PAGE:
A month or two ago we read an article that suggested Europe’s energy sector has reached a “watershed moment” and predicted that more cost-effective, and of course environmentally friendly, green energy will spell the death of carbon driven energy production within the next decade.
Another article that we saw earlier this year celebrated the fact that the UK’s green energy capacity had increased threefold in the past five years, while fossil fuels had fallen by a third. The UK’s green energy capacity, produced by wind, solar, biomass and hydropower, had exceeded that resulting from coal, gas and oil fired power stations for the first time in more than a century.
That landmark wasn’t reached by accident. And that change did come about overnight. The UK has been trying to wean itself off fossil fuels in particular for decades.
Last year nearly one third of the UK’s energy came from renewable sources, with just under a quarter coming from nuclear plants and 41% from gas fired power stations (weaning the UK off off gas is among the next big challenges). Incredibly, only around 1% was generated by coal fuelled power stations.
In the 1920s an estimated one million British workers were employed in the coal industry; a figure that fell to just 2,000 by 2015. Yet the European coal industry still employs 185,000 people according to trade body Eurocoal.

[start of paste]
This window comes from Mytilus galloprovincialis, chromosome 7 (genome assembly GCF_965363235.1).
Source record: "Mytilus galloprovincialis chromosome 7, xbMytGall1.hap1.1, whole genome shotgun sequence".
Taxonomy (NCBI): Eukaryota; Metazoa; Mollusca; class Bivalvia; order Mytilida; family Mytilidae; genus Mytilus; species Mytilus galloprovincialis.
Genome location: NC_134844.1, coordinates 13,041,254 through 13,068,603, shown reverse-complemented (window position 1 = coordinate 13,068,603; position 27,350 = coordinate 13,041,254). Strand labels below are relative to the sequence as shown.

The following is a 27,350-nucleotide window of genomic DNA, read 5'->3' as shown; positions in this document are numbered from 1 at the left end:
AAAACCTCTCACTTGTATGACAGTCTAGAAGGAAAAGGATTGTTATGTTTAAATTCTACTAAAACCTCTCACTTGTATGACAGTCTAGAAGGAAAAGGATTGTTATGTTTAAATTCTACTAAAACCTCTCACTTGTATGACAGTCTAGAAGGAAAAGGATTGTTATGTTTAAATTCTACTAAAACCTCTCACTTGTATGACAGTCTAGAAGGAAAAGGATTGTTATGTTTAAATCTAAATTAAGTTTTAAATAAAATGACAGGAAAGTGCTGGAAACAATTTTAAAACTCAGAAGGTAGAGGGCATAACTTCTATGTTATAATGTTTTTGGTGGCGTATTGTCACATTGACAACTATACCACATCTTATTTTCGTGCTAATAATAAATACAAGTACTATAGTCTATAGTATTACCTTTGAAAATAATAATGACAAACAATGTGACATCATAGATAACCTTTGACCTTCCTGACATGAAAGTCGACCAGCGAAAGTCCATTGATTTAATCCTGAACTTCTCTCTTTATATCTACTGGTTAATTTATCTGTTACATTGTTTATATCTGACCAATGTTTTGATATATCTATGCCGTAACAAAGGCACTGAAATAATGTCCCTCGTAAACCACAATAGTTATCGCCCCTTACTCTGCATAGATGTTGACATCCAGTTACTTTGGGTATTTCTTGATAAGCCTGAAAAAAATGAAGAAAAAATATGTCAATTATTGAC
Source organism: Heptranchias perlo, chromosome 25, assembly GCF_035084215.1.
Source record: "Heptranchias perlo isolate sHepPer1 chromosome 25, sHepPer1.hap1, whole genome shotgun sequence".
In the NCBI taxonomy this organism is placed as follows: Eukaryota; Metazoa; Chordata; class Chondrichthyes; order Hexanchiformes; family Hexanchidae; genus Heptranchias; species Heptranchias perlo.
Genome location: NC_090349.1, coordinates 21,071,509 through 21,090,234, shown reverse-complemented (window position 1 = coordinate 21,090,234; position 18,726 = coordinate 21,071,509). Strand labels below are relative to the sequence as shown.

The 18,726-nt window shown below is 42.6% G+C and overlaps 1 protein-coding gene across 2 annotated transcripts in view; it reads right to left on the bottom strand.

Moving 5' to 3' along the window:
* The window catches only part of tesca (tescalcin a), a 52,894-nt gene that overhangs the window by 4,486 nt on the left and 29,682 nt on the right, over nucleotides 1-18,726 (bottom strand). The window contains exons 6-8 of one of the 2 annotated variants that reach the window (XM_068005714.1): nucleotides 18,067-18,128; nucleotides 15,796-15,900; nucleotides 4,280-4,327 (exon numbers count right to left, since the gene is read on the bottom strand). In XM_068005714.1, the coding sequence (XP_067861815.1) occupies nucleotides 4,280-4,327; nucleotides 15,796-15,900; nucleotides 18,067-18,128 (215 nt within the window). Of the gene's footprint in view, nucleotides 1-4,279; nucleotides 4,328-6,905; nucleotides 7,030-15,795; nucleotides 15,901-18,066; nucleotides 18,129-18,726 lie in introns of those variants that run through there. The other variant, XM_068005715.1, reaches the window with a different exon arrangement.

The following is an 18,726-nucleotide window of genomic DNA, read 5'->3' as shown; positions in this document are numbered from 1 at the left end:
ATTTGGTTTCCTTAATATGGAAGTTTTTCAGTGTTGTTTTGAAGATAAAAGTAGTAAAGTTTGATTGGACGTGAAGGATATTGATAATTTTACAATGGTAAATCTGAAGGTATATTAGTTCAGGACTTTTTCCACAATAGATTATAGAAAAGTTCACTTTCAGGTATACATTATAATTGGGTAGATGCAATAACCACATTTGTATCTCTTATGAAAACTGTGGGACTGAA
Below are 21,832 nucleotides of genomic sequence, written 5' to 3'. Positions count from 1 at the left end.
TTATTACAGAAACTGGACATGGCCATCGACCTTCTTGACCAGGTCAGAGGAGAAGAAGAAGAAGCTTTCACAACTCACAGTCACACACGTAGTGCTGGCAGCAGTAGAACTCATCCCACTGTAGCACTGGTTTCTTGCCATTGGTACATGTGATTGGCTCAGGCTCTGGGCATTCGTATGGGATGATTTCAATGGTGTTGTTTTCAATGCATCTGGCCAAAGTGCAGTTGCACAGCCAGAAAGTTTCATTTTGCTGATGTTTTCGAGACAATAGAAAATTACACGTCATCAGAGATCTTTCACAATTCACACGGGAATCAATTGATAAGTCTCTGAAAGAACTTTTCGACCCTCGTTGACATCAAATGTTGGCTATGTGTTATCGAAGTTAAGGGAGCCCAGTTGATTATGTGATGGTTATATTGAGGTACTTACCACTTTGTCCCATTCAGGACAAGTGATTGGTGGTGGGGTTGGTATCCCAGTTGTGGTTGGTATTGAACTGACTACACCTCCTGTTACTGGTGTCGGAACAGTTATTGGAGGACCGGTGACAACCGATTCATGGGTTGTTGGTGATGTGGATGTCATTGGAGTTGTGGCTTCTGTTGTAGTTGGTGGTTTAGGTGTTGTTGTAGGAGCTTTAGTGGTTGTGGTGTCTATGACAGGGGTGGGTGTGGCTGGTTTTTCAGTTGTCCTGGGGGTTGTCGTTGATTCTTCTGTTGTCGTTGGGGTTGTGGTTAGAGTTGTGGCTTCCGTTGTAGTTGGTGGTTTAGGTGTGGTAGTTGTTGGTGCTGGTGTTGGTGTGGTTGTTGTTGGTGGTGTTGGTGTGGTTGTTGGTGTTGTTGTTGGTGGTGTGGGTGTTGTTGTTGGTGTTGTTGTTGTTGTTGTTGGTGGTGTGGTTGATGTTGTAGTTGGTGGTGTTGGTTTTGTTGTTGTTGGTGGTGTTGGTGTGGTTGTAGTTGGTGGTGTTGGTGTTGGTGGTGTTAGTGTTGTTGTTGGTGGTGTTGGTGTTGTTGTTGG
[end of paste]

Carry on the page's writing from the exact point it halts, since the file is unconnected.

Today the UK can proudly boast a greater offshore wind capacity than any other country on the planet, with more than 2,000 turbines, and as of this year, the largest offshore wind farm in the world.
Hornsea One, a soon to be completed wind farm off the Yorkshire coast, covers an area five times the size of the city of Hull and will power one million homes. Each wind turbine is taller than London’s iconic Gherkin building. The next generation may be taller than the tallest building in Europe, the Shard.
So, how does this affect you? If you haven’t already done so, you may want to think about switching to one of a growing number of green energy suppliers at home – companies which supply most, if not all, of their electricity from renewable sources. Some will also use ‘green’ or at least carbon-balanced gas – better than nothing in the short-medium term.
See our A – Z guide to ethical companies for recommendations.
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